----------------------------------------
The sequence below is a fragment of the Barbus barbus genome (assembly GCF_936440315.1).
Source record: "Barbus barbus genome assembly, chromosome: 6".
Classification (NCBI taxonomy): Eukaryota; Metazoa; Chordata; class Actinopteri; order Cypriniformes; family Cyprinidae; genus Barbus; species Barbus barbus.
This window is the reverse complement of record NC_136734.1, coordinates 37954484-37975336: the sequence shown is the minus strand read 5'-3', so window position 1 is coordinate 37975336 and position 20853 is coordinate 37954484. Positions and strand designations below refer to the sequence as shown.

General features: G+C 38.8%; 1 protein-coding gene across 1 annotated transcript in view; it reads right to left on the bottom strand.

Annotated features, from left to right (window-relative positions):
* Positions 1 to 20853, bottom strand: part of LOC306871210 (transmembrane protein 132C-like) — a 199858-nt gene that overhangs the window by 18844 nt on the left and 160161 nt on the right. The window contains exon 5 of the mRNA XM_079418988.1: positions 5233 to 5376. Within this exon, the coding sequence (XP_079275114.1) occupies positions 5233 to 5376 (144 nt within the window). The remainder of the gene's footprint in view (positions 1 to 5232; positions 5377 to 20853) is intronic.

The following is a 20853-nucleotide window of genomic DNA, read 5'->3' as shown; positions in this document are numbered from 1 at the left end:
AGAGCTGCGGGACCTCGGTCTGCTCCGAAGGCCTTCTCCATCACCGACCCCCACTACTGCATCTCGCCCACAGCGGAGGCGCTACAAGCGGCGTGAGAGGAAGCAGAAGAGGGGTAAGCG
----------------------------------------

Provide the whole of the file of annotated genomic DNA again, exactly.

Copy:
The sequence below is a fragment of the Barbus barbus genome (assembly GCF_936440315.1).
Source record: "Barbus barbus genome assembly, chromosome: 6".
Classification (NCBI taxonomy): Eukaryota; Metazoa; Chordata; class Actinopteri; order Cypriniformes; family Cyprinidae; genus Barbus; species Barbus barbus.
This window is the reverse complement of record NC_136734.1, coordinates 37954484-37975336: the sequence shown is the minus strand read 5'-3', so window position 1 is coordinate 37975336 and position 20853 is coordinate 37954484. Positions and strand designations below refer to the sequence as shown.

General features: G+C 38.8%; 1 protein-coding gene across 1 annotated transcript in view; it reads right to left on the bottom strand.

Annotated features, from left to right (window-relative positions):
* Positions 1 to 20853, bottom strand: part of LOC306871210 (transmembrane protein 132C-like) — a 199858-nt gene that overhangs the window by 18844 nt on the left and 160161 nt on the right. The window contains exon 5 of the mRNA XM_079418988.1: positions 5233 to 5376. Within this exon, the coding sequence (XP_079275114.1) occupies positions 5233 to 5376 (144 nt within the window). The remainder of the gene's footprint in view (positions 1 to 5232; positions 5377 to 20853) is intronic.

The following is a 20853-nucleotide window of genomic DNA, read 5'->3' as shown; positions in this document are numbered from 1 at the left end:
AGAGCTGCGGGACCTCGGTCTGCTCCGAAGGCCTTCTCCATCACCGACCCCCACTACTGCATCTCGCCCACAGCGGAGGCGCTACAAGCGGCGTGAGAGGAAGCAGAAGAGGGGTAAGCG